Asimov's Science Fiction – September 2008 – Vol. 32 No. 9 – (Whole Number 392)
Edited by Sheila Williams
Cover Artist: John Picacio for
Review by Sam Tomaino
Asimov's Science Fiction ISBN/ITEM#: 1065-2698
Date: 25 July 2008
Links: Magazine Website / Pub Info / Table of Contents /
Asimov's Science Fiction 's September 2008 issue is another good one. All the stories got a Very Good (at least) from me and one was Execeptional.
The issue begins with "In the Age of the Quiet Sun" by William Barton. Our cast of characters include a genetically-altered man, just called Mr. Zed, another genetically-altered human named Jenny Murphy and Ylva a "organic AI system" (actually with a real human personality. The three are exploring an asteroid while in the pay of a company stolen from Mr. Zed, years ago. All have interesting back stories and all this affects what they do when they discover the body of a long-dead alien on the asteroid. Even better, there's also a ship! How they manage to benefit from all this makes for a nicely told tale that I thoroughly enjoyed.
"Soldier of the Singularity" by Robert R. Chase begins in the office of a man named Young. He is suddenly interrupted by a robotic being calling itself 5Csigma.11059. Young is a therapist and the being, a captured and disarmed soldier in the army of the Singularity wants help, even though it says mankind is obsolete. Young refuses but the story takes a surprising turn that you won't expect. This was a very clever piece of writing.
Mary Rosenblum's "Horse Racing" takes place in a near-future establishment with a very interesting Futures market, one for human beings. Our narrator takes a visitor on a tour and shows him some surprising things. This is one of those unnerving stories that will leave you unsettled. Ian Creasey always contributes something unique and "Cut Loose the Bonds of Flesh and Bone" is certainly that. Susanna's nagging mother is on her deathbed. She has arranged for her personality to be uploaded so that she can continue to be with Susanna and her family. Creasey has written a serious piece that makes us think about a possible future and what we will do with it.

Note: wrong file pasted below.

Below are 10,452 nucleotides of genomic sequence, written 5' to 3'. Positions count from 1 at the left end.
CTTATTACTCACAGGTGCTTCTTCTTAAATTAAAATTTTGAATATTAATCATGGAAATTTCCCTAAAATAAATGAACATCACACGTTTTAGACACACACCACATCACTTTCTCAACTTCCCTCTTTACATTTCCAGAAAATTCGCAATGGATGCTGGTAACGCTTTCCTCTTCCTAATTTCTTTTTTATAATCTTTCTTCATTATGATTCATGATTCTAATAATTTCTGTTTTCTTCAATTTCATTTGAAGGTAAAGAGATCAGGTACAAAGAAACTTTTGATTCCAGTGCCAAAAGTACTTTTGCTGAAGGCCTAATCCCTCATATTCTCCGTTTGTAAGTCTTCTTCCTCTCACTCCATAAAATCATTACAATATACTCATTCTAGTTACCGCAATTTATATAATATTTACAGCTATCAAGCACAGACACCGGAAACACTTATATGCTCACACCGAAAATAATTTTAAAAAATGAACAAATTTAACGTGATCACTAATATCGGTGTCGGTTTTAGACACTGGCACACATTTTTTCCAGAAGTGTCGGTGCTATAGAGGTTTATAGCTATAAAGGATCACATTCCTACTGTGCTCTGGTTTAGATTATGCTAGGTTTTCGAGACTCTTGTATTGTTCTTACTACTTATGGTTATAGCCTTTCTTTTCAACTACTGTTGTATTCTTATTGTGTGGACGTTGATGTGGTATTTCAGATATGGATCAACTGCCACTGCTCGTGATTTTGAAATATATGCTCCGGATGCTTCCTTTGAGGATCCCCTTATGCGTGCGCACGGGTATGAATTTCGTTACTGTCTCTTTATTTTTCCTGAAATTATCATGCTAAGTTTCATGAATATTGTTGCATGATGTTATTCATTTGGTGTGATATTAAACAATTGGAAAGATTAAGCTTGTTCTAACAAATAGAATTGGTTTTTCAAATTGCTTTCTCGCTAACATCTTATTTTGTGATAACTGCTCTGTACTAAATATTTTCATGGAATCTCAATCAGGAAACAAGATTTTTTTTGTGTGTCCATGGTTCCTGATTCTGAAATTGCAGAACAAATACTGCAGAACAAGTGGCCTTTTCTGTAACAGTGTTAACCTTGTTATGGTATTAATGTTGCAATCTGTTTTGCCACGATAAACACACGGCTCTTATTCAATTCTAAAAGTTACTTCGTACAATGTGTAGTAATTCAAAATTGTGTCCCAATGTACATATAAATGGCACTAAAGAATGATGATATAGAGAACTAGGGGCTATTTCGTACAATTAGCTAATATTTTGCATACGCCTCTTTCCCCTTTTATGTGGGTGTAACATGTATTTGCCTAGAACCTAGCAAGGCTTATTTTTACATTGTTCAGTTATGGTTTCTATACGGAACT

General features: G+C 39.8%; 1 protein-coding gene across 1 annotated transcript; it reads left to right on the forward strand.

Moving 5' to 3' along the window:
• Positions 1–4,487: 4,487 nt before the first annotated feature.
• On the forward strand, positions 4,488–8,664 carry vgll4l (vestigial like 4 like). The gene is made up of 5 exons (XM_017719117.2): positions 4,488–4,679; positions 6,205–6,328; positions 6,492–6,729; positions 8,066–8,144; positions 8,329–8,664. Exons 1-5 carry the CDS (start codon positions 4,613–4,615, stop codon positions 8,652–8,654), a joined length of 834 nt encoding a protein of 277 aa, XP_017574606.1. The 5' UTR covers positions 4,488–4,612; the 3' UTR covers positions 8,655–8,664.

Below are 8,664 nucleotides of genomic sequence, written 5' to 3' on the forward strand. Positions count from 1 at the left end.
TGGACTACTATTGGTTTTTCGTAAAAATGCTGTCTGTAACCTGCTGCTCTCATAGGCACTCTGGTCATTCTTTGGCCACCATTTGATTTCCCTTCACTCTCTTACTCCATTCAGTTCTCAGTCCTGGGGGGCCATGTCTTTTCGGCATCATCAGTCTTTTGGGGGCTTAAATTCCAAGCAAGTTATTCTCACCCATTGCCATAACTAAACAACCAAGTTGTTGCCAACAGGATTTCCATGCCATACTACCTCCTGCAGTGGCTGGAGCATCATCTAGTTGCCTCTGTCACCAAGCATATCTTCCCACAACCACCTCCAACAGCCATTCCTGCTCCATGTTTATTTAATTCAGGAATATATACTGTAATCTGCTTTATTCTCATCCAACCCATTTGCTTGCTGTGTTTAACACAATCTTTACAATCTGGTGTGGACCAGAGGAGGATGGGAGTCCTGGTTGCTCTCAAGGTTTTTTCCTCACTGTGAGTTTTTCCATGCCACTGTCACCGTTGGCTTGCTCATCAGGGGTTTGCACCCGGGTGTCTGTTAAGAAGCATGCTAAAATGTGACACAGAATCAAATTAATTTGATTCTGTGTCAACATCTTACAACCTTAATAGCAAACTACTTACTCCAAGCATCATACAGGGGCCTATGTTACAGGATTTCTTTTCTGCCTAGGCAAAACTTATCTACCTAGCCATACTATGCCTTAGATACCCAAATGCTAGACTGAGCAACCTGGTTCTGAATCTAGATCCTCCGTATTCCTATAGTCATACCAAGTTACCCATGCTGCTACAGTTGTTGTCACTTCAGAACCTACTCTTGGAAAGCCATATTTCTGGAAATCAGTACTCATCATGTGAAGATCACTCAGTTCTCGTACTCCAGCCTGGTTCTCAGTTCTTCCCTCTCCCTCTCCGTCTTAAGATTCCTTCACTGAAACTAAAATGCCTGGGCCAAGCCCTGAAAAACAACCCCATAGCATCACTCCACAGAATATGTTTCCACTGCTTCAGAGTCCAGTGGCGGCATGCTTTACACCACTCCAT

In "Slug Hell", Steven Utley's narrartor, a scientist named Silver is part of a team that's gone back in time, studying in the Paleozoic era. This is a nice mood piece, with Silver having thoughts about the human condition when there are few humans around.
Will McIntosh's "Midnight Blue" is a novelette set in an alternate 1970s in which, many years before, colored spheres had suddenly appeared. When combined with a staff and another sphere, they would be absorbed by their bearer and give him or her some kind of power or quality. It could be the ability to fly or pay music, invulnerability, good looks, etc. By now many of these had been used up and only the rich could afford them. Jeff and his mother live simply and, while she had absorbed some in her youth, she cannot afford any for Jeff. Then, one day, Jeff finds a sphere with an unusual color, Midnight Blue. No one had found one of these before. What Jeff decides to do with it makes for a great little story and one to add to my Hugo Short List for next year.
In the introduction, we are told that "Usurpers" is Derek Zumsteg's first pro-fiction sale. Previously, he has written much on baseball. This story is about competitive foot racing. King is a young man who must do all he can to defeat those that have been enhanced to win. The end might be a bit predictable but Zumsteg manages to insert much drama in a satisfying ending.
The issue concludes with "The Ice War" by Stephen Baxter. This begins on March 5, 1720 when an alien ship lands on a farm in Jedburgh, a border town between England and Scotland. A roguish teacher named Jack Hobbes is being chased by an angry father when he almost gets hit by what he thinks is the tail of a comet. Aliens come out of the ground and Jack flees with the rest of the populace, making his way towards Edinburgh. On the way he meets refugees from London: Daniel Defoe, Jonathan Swift and Isaac Newton. Baxter contributes a rousing tale of heroism and cowardice that I will not forget soon.
All in all, this is a very good issue and Sheila Williams is doing a fine job. Subscribe today,